Duration Considerations in ESG Performance

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    Stockholm (NordSIP) – As ESG integration and its effects on investment performance continue to generate significant interest among institutional and retail investors, the body of research in this field continues to grow. In this spirit, MSCI recently chose to highlight the contributions of Guido Giese, Zoltán Nagy and Abhishek Srivastav, in an article published in the May/June 2022 edition of the journal Investments & Wealth Monitor.

    The article discusses the significance of the time horizons relevant to investors when analysing ESG risks. In so doing, it distinguishes between short-term event-related risks, such as fraud, corruption or accidents, and longer-term erosion risks, such as carbon emissions.

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    The article also considers the relationship between ESG risks and specific factors used in the calculation of ESG ratings finding that specific risks can be matched with each of the sustainability factors.

    “For example, short-term event-driven risks, such as fraud or corruption, are frequently tied to the G pillar. Others, such as accidents, strikes or oil spills, may be tied to E and S scores. In contrast, erosion risk represents a long-term risk, often reflecting environmental and social issues’ contributions to stock-price performance.”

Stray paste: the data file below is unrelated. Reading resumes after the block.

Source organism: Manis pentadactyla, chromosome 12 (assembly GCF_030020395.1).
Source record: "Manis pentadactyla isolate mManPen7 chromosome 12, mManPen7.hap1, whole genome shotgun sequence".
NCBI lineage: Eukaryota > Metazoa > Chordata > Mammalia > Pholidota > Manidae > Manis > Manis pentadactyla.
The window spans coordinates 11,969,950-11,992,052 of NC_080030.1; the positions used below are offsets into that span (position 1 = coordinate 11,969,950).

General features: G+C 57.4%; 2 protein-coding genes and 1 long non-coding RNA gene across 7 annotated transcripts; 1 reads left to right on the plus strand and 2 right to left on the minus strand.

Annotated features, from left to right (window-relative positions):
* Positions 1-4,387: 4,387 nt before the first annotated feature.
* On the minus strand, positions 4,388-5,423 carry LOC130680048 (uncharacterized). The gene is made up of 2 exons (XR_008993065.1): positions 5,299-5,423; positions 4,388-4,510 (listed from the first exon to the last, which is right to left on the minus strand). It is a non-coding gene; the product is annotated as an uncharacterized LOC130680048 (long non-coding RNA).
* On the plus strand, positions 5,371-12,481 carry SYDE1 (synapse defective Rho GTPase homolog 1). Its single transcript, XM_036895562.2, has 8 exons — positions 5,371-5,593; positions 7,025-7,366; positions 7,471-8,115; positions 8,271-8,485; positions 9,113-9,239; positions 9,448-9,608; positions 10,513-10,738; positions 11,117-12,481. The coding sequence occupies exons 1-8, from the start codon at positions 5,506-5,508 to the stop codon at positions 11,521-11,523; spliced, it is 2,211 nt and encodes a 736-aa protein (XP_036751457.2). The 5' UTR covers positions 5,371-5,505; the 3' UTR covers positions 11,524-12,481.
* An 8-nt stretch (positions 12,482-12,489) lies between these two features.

The authors argue that their results are meaningful for the integration of ESG factors into investment portfolios. “Investors building concentrated portfolios with relatively high turnover may want to focus on identifying and mitigating short-term event risks. Such investors may find erosion risks to be less relevant given their tendency to unfold over longer time horizons.”

    Diversified long-term investors, such as indexed or buy-and-hold investors, may care more about long-term erosion risks in their choice of ESG criteria and integration while aiming to mitigate event risks through diversification.

    The authors also argue that the manner through which ESG pillars are aggregated matters. “Our findings suggest that an approach to constructing ratings that adjusts industry-relevant issues and weighs annually can make a difference to financial performance over time compared with an approach that E, S and G components arbitrarily or based chiefly on historical data.”

    Last but not least, the article includes a small section discussing how Russia’s invasion of Ukraine could raise climate transition risks for investors. The argument the authors make is that in the course of the war, European nations imposing bans on Russian gas are having to swap that fossil fuel for the use of relatively more polluting coal. This represents a short-term delay in the transition pathway of European nations which will have to be compensated by an accelerated pace of decreased greenhouse gas (GHG) emissions later on.

    The authors highlight the energy and materials sectors, as well as the communications services, consumer staples and consumer discretionary sectors as being the most exposed to the increased net transition risk posed by this delay.

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